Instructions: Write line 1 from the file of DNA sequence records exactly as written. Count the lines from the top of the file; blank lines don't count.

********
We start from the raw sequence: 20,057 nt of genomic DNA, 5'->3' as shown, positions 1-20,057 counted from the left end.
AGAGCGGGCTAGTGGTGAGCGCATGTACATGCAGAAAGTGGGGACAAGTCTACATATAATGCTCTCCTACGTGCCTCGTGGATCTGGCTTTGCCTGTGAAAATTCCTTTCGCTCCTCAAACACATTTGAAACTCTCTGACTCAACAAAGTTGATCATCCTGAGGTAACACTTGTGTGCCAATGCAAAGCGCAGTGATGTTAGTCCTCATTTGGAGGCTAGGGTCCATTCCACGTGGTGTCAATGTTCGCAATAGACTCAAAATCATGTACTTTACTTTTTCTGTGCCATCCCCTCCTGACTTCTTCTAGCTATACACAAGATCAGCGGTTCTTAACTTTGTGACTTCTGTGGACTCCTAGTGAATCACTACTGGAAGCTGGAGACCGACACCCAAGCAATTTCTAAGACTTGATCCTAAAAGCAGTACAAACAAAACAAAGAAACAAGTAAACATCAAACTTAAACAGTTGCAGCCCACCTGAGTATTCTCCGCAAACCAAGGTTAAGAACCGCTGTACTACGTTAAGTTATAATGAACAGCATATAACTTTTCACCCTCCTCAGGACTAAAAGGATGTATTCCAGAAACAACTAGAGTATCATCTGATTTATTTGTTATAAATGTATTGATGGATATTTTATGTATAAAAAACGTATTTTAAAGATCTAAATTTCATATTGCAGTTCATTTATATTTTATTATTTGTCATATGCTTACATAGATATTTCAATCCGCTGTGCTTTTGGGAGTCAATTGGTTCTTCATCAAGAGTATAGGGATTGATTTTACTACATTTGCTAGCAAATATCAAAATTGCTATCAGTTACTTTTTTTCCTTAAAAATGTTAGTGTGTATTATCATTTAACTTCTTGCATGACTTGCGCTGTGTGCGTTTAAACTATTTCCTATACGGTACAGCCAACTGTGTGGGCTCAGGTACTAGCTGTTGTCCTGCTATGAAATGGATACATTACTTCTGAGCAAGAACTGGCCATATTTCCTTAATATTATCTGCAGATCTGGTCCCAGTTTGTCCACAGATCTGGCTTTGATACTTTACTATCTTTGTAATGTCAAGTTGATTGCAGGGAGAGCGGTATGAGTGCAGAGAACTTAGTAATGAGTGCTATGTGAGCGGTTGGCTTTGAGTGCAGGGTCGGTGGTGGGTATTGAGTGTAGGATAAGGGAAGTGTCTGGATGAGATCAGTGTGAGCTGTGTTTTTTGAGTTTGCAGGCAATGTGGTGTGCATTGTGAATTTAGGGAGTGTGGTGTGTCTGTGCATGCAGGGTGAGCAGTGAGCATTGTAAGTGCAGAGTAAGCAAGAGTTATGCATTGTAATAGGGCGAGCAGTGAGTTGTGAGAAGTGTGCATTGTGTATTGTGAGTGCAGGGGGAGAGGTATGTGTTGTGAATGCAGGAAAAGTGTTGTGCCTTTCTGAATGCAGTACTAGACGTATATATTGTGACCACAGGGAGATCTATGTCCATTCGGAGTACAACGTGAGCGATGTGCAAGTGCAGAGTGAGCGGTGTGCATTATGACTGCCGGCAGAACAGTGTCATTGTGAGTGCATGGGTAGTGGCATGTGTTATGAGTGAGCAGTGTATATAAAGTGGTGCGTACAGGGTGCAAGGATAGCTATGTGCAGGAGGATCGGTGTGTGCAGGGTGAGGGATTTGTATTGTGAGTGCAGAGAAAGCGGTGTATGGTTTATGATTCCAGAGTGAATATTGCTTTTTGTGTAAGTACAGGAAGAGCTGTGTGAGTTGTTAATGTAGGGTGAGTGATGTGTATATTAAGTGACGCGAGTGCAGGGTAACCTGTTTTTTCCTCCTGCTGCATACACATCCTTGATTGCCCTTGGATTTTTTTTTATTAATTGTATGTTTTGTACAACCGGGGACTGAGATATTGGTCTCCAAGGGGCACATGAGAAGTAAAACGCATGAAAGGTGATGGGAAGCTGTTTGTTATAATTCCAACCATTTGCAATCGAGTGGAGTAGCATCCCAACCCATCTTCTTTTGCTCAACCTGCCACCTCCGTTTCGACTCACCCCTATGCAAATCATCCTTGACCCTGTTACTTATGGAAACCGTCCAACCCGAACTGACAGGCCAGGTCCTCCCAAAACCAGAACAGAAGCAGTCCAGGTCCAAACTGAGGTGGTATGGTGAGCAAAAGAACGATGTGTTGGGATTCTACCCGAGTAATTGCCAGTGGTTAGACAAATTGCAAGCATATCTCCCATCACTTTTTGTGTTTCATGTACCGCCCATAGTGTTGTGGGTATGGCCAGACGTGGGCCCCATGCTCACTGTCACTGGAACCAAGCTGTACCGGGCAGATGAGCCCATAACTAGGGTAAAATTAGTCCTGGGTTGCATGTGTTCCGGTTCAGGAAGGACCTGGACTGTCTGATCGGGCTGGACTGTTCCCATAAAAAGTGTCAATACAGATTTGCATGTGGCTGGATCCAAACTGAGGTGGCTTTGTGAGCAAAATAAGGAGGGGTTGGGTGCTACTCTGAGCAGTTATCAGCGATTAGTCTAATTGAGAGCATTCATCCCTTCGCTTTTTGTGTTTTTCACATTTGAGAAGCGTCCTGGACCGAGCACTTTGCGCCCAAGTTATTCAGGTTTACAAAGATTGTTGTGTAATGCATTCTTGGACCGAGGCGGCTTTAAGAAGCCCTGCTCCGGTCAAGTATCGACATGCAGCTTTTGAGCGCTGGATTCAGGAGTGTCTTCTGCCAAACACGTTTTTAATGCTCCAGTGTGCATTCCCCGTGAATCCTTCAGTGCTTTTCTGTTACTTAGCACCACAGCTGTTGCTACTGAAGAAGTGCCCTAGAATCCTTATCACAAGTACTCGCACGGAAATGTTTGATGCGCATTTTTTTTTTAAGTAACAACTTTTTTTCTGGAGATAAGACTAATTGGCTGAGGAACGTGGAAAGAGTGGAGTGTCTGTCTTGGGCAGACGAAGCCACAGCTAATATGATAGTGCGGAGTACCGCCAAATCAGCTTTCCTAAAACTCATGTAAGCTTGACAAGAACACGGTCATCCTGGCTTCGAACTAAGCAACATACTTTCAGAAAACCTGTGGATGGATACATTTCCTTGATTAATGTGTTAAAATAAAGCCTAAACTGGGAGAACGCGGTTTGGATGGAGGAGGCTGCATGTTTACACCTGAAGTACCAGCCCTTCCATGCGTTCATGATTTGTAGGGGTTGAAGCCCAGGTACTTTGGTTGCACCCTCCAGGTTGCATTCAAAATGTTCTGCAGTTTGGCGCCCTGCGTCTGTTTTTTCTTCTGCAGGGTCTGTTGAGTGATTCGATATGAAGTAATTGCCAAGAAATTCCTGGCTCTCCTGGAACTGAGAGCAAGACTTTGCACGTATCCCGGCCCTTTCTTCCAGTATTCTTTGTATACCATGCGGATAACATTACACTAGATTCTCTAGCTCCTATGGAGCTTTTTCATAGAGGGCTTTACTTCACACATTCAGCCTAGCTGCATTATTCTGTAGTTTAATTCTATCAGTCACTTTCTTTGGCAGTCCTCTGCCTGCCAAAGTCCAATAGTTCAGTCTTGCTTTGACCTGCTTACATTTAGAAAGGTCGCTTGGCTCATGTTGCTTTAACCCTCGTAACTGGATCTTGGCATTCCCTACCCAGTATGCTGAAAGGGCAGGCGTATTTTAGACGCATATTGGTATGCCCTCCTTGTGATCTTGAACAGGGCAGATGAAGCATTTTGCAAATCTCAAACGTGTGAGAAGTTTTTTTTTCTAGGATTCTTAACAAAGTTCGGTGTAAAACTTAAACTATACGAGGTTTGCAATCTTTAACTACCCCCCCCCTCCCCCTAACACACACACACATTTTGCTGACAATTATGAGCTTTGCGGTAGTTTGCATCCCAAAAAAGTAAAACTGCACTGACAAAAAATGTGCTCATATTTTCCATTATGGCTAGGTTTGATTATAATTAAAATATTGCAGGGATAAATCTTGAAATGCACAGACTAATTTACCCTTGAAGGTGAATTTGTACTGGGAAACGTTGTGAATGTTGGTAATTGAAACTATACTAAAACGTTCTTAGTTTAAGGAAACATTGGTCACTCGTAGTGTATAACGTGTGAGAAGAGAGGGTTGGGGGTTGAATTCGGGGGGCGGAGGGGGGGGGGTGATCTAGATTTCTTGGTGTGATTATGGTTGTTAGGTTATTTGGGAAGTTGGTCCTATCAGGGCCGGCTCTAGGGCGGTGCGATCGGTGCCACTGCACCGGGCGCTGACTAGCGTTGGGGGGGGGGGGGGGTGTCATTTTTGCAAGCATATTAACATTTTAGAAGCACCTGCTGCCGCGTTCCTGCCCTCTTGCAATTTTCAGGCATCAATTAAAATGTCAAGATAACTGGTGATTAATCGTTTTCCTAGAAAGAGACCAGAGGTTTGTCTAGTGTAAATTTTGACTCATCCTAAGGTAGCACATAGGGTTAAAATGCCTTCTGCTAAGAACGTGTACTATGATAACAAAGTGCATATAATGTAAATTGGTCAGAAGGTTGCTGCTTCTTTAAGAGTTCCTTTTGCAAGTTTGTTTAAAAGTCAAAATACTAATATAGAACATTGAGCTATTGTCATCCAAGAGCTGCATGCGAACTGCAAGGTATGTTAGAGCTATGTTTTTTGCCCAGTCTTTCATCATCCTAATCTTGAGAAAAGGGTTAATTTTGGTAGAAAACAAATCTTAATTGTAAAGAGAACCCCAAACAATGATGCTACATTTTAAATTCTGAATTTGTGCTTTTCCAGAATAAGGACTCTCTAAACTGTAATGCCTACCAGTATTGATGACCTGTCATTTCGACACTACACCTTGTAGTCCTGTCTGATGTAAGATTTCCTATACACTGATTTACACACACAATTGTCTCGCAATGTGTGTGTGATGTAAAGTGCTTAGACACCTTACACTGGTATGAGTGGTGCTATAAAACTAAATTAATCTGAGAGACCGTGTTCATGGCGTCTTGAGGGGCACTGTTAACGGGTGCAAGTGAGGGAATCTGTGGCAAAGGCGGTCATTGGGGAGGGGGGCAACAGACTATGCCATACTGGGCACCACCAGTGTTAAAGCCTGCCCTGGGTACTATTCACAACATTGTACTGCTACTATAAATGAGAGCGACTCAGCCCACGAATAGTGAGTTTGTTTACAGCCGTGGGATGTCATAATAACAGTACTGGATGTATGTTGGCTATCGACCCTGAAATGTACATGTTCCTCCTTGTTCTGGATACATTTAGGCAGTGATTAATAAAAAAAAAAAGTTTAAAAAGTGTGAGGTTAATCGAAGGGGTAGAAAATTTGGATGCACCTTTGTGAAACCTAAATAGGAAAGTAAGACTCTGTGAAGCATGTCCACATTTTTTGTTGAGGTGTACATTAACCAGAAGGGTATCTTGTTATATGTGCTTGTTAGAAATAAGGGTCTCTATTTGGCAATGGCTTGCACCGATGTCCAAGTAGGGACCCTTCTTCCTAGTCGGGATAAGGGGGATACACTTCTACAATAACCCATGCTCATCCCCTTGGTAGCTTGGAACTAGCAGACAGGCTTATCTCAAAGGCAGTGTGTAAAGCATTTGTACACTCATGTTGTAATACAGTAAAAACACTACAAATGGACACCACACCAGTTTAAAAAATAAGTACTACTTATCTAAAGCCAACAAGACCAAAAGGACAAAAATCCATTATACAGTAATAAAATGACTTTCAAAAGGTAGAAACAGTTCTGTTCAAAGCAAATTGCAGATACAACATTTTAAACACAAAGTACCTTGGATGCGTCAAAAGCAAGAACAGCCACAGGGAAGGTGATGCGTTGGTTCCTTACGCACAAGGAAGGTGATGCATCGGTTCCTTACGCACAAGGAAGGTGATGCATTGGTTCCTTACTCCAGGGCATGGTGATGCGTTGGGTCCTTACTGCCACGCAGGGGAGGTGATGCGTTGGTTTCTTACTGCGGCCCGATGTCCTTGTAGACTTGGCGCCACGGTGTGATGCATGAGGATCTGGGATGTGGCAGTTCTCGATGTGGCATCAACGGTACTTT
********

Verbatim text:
We start from the raw sequence: 20,057 nt of genomic DNA, 5'->3' as shown, positions 1-20,057 counted from the left end.